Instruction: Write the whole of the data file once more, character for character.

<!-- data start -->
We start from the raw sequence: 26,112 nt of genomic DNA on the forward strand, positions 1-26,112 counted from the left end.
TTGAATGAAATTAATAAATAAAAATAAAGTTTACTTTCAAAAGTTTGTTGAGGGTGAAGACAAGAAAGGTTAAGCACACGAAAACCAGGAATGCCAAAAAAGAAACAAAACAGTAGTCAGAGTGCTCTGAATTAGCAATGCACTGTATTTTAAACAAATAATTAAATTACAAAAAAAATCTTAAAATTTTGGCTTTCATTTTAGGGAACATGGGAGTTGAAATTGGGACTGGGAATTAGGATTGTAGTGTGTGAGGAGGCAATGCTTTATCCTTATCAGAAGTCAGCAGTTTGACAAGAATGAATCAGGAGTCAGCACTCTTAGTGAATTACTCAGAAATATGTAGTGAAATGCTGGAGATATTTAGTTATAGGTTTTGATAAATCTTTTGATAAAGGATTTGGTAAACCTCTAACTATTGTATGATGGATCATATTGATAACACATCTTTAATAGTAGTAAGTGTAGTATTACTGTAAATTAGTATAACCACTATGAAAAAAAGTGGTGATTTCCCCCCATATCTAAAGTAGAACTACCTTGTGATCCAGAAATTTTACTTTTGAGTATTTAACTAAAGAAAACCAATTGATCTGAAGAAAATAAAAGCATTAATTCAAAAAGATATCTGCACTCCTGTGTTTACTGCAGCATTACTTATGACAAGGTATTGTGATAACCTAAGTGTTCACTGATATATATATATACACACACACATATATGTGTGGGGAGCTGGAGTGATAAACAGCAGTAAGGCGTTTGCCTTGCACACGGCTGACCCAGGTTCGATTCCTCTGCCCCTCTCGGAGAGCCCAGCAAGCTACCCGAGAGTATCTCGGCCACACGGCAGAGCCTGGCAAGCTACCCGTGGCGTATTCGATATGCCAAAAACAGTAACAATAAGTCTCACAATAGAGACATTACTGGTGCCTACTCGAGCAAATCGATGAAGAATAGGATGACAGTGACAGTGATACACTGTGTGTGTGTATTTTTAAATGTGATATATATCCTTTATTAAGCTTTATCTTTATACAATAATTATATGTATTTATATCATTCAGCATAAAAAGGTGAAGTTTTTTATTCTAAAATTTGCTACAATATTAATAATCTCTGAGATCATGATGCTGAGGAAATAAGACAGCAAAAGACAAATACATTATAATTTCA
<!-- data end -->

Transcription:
We start from the raw sequence: 26,112 nt of genomic DNA on the forward strand, positions 1-26,112 counted from the left end.
TTGAATGAAATTAATAAATAAAAATAAAGTTTACTTTCAAAAGTTTGTTGAGGGTGAAGACAAGAAAGGTTAAGCACACGAAAACCAGGAATGCCAAAAAAGAAACAAAACAGTAGTCAGAGTGCTCTGAATTAGCAATGCACTGTATTTTAAACAAATAATTAAATTACAAAAAAAATCTTAAAATTTTGGCTTTCATTTTAGGGAACATGGGAGTTGAAATTGGGACTGGGAATTAGGATTGTAGTGTGTGAGGAGGCAATGCTTTATCCTTATCAGAAGTCAGCAGTTTGACAAGAATGAATCAGGAGTCAGCACTCTTAGTGAATTACTCAGAAATATGTAGTGAAATGCTGGAGATATTTAGTTATAGGTTTTGATAAATCTTTTGATAAAGGATTTGGTAAACCTCTAACTATTGTATGATGGATCATATTGATAACACATCTTTAATAGTAGTAAGTGTAGTATTACTGTAAATTAGTATAACCACTATGAAAAAAAGTGGTGATTTCCCCCCATATCTAAAGTAGAACTACCTTGTGATCCAGAAATTTTACTTTTGAGTATTTAACTAAAGAAAACCAATTGATCTGAAGAAAATAAAAGCATTAATTCAAAAAGATATCTGCACTCCTGTGTTTACTGCAGCATTACTTATGACAAGGTATTGTGATAACCTAAGTGTTCACTGATATATATATATACACACACACATATATGTGTGGGGAGCTGGAGTGATAAACAGCAGTAAGGCGTTTGCCTTGCACACGGCTGACCCAGGTTCGATTCCTCTGCCCCTCTCGGAGAGCCCAGCAAGCTACCCGAGAGTATCTCGGCCACACGGCAGAGCCTGGCAAGCTACCCGTGGCGTATTCGATATGCCAAAAACAGTAACAATAAGTCTCACAATAGAGACATTACTGGTGCCTACTCGAGCAAATCGATGAAGAATAGGATGACAGTGACAGTGATACACTGTGTGTGTGTATTTTTAAATGTGATATATATCCTTTATTAAGCTTTATCTTTATACAATAATTATATGTATTTATATCATTCAGCATAAAAAGGTGAAGTTTTTTATTCTAAAATTTGCTACAATATTAATAATCTCTGAGATCATGATGCTGAGGAAATAAGACAGCAAAAGACAAATACATTATAATTTCA